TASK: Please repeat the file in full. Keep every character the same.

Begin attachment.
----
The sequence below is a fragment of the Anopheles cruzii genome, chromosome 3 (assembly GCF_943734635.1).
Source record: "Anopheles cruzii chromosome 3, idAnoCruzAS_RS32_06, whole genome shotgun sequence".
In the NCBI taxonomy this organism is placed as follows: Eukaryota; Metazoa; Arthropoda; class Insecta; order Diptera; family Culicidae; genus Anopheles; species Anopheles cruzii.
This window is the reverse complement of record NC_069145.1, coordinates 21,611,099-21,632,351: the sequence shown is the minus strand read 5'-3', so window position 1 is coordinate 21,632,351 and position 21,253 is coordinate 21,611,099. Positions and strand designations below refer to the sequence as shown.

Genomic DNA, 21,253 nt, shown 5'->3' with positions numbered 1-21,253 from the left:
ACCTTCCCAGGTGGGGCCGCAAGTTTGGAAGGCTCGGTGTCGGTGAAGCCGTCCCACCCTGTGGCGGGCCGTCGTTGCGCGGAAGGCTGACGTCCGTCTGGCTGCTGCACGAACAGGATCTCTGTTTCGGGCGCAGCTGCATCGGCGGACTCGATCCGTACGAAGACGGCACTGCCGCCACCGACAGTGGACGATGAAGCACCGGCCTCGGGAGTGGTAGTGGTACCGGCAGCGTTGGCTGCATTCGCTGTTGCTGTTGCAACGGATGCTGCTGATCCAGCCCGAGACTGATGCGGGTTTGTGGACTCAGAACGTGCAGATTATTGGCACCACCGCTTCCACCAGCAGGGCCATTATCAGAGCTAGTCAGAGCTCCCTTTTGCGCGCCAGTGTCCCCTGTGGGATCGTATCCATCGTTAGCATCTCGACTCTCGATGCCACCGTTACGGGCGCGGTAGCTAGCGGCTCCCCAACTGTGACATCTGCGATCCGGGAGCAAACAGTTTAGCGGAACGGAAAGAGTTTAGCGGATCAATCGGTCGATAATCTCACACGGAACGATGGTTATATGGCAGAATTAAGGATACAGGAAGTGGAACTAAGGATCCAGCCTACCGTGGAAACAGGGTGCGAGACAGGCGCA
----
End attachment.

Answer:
The sequence below is a fragment of the Anopheles cruzii genome, chromosome 3 (assembly GCF_943734635.1).
Source record: "Anopheles cruzii chromosome 3, idAnoCruzAS_RS32_06, whole genome shotgun sequence".
In the NCBI taxonomy this organism is placed as follows: Eukaryota; Metazoa; Arthropoda; class Insecta; order Diptera; family Culicidae; genus Anopheles; species Anopheles cruzii.
This window is the reverse complement of record NC_069145.1, coordinates 21,611,099-21,632,351: the sequence shown is the minus strand read 5'-3', so window position 1 is coordinate 21,632,351 and position 21,253 is coordinate 21,611,099. Positions and strand designations below refer to the sequence as shown.

Genomic DNA, 21,253 nt, shown 5'->3' with positions numbered 1-21,253 from the left:
ACCTTCCCAGGTGGGGCCGCAAGTTTGGAAGGCTCGGTGTCGGTGAAGCCGTCCCACCCTGTGGCGGGCCGTCGTTGCGCGGAAGGCTGACGTCCGTCTGGCTGCTGCACGAACAGGATCTCTGTTTCGGGCGCAGCTGCATCGGCGGACTCGATCCGTACGAAGACGGCACTGCCGCCACCGACAGTGGACGATGAAGCACCGGCCTCGGGAGTGGTAGTGGTACCGGCAGCGTTGGCTGCATTCGCTGTTGCTGTTGCAACGGATGCTGCTGATCCAGCCCGAGACTGATGCGGGTTTGTGGACTCAGAACGTGCAGATTATTGGCACCACCGCTTCCACCAGCAGGGCCATTATCAGAGCTAGTCAGAGCTCCCTTTTGCGCGCCAGTGTCCCCTGTGGGATCGTATCCATCGTTAGCATCTCGACTCTCGATGCCACCGTTACGGGCGCGGTAGCTAGCGGCTCCCCAACTGTGACATCTGCGATCCGGGAGCAAACAGTTTAGCGGAACGGAAAGAGTTTAGCGGATCAATCGGTCGATAATCTCACACGGAACGATGGTTATATGGCAGAATTAAGGATACAGGAAGTGGAACTAAGGATCCAGCCTACCGTGGAAACAGGGTGCGAGACAGGCGCA